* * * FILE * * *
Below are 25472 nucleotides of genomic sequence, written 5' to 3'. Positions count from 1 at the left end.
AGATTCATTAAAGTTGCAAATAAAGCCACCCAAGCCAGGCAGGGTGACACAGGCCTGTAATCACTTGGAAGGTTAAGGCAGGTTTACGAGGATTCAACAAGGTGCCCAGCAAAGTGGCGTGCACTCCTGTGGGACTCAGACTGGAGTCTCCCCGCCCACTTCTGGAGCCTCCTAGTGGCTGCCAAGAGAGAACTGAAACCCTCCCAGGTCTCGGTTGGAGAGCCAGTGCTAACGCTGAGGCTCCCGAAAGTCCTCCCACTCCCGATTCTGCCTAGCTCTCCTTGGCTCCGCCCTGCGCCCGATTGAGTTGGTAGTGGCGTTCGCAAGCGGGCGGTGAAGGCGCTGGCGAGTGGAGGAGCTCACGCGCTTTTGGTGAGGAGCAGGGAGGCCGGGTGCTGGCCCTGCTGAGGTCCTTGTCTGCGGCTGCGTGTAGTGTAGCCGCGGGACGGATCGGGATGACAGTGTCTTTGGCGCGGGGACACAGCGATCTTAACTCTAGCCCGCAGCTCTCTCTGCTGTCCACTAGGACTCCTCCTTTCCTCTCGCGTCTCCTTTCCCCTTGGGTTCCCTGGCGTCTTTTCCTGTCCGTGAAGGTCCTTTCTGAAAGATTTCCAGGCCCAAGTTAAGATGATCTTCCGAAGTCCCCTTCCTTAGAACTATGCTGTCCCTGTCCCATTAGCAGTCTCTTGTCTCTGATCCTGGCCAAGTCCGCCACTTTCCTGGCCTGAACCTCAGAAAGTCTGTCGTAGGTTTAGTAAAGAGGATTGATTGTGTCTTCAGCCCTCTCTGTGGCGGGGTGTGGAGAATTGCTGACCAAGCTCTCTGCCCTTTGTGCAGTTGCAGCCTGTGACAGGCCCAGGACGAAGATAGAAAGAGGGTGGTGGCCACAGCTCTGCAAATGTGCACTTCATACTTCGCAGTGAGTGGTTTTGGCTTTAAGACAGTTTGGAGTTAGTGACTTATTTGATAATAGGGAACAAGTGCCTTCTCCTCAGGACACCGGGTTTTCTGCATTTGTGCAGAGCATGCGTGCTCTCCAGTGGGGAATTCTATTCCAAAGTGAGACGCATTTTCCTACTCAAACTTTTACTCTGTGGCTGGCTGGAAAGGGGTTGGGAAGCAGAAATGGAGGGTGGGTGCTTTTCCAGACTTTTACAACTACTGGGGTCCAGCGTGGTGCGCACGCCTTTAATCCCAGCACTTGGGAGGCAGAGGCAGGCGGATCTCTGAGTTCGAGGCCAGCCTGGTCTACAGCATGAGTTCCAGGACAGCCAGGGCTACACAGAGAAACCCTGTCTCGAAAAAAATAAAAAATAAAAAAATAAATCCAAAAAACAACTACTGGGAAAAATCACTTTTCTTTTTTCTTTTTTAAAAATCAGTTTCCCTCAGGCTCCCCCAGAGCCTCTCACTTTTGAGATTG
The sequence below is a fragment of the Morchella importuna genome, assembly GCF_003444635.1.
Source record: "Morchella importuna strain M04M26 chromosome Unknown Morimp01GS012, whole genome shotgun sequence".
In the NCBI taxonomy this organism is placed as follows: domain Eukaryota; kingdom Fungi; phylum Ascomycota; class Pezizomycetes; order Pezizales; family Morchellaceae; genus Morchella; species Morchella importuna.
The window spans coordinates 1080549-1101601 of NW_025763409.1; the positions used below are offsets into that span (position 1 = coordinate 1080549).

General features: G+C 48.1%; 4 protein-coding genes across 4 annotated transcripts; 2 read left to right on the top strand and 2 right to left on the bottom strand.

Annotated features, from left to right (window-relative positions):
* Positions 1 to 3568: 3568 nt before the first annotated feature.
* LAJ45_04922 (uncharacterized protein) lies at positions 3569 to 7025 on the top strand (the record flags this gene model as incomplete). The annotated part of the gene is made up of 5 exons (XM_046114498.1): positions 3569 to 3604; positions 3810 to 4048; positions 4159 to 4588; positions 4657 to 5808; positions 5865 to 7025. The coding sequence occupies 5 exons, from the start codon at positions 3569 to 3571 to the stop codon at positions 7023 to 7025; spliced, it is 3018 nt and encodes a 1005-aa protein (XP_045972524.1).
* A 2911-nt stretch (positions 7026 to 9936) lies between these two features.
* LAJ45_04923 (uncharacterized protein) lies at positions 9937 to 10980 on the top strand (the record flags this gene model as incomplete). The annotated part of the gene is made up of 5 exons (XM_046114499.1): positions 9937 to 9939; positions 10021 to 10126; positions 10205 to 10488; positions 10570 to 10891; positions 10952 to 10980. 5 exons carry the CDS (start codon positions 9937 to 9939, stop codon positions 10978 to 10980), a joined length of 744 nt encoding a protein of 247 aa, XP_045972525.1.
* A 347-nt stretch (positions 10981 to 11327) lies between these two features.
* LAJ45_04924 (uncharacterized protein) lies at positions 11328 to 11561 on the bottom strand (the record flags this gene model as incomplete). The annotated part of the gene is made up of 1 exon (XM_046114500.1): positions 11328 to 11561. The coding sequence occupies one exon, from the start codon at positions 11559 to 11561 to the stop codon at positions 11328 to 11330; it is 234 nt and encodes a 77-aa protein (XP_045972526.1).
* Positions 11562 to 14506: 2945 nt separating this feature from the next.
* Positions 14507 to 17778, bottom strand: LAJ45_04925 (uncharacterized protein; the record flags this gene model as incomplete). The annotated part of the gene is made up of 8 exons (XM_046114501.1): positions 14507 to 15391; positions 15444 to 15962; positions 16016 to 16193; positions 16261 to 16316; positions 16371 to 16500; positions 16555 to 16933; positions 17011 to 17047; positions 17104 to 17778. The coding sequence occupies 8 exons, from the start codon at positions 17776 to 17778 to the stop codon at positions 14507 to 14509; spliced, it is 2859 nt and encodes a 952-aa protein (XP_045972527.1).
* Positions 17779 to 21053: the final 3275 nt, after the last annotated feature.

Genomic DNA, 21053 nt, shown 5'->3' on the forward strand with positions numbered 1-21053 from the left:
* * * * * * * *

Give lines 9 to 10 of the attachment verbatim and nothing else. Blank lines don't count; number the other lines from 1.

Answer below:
* Positions 1 to 3568: 3568 nt before the first annotated feature.
* LAJ45_04922 (uncharacterized protein) lies at positions 3569 to 7025 on the top strand (the record flags this gene model as incomplete). The annotated part of the gene is made up of 5 exons (XM_046114498.1): positions 3569 to 3604; positions 3810 to 4048; positions 4159 to 4588; positions 4657 to 5808; positions 5865 to 7025. The coding sequence occupies 5 exons, from the start codon at positions 3569 to 3571 to the stop codon at positions 7023 to 7025; spliced, it is 3018 nt and encodes a 1005-aa protein (XP_045972524.1).